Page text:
• Treatment for alcohol dependence. Drinking several drinks a day over many years can cause pancreatitis. If this is the cause of your pancreatitis, your doctor may recommend you enter a treatment program for alcohol addiction. Continuing to drink alcohol would worsen your pancreatitis and lead to serious complications.
  • Medication changes. If a medication is deemed to be a cause of acute pancreatitis, your doctor may stop the medication and work with you to find alternative options.
  • Management of diabetes. Elevated blood sugar is indicative of more severe acute pancreatitis. Development of impaired glucose tolerance can be as high as 60% 5 years following a first attack of acute pancreatitis 90; the greatest risk is in those who develop necrotizing pancreatitis. Those requiring necrosectomy are among those who lose the most pancreatic tissue and therefore the most islets of Langerhans. Development of clinical diabetes has been estimated around 15% and 40% following mild or severe acute pancreatitis, respectively 91. Due to the loss of pancreatic tissue, insulin production is reduced, multiple daily insulin injections may be appropriate. For those with recurrent hypoglycaemia despite optimized regimens, continuous subcutaneous insulin pump therapy with or without continuous glucose monitoring is an alternative, guided by specialists in diabetes care 92.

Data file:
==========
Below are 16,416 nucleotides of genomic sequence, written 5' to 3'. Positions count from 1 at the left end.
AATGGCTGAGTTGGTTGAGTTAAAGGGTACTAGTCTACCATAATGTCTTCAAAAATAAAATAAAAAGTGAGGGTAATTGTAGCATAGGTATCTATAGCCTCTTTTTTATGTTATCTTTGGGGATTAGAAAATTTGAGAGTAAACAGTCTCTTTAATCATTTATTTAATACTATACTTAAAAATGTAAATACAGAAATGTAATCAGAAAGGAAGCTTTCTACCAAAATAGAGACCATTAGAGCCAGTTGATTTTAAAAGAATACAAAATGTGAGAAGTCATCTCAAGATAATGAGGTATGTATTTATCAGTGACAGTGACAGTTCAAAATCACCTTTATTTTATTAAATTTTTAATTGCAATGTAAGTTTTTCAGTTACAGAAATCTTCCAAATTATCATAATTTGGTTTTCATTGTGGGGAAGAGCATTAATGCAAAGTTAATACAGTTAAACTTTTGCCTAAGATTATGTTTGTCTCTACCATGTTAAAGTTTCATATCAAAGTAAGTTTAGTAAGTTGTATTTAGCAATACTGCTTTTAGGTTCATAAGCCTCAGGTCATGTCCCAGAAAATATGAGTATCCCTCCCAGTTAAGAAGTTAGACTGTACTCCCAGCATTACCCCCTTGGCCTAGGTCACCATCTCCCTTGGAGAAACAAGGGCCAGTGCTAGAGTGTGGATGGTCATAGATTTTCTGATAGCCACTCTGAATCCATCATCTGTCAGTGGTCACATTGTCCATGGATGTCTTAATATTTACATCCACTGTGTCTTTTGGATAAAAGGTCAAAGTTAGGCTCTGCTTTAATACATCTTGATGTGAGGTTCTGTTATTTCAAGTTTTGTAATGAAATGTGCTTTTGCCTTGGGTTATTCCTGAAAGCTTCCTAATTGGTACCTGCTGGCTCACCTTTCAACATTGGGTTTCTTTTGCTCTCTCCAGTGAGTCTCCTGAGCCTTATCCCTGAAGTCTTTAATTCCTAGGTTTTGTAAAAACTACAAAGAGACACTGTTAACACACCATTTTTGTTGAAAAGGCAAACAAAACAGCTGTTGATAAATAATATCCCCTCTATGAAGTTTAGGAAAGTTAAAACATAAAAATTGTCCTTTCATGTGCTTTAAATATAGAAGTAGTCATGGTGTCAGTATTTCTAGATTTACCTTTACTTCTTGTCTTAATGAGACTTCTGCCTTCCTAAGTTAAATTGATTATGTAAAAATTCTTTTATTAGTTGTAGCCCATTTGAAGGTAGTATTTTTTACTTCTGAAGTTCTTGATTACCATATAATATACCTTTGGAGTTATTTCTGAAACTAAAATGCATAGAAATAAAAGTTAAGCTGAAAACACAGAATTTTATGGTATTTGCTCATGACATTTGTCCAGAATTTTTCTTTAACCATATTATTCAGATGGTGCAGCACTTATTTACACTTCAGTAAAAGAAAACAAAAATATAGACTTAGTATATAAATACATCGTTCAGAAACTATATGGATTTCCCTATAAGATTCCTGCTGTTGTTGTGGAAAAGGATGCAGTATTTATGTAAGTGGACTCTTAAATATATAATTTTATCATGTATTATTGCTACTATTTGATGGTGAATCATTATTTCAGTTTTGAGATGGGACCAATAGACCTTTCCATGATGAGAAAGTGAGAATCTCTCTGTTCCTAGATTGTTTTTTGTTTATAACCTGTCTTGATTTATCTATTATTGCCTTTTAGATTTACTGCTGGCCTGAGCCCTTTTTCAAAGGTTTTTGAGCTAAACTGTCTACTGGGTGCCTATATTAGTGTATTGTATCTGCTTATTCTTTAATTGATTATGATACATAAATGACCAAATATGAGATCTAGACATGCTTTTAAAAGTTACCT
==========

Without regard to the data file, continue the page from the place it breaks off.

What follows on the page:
• Treatment for autoimmune pancreatitis. Recommended first-line treatment for autoimmune pancreatitis is oral prednisolone (2 mg/kg, max 60 mg daily) tapered slowly by 5–10 mg, aiming to keep the patient on a maintenance dose (5–7.5 mg/day) for some 6 months and then close follow up 1. During treatment patients should be monitored closely for biochemical, clinical or radiological progress and side effects such as hypertension and diabetes 93. Escalating immunomodulatory treatment with azathioprine, 6-mercaptopurine or rituximab are alternatives for steroid-resistant or relapsing disease 94.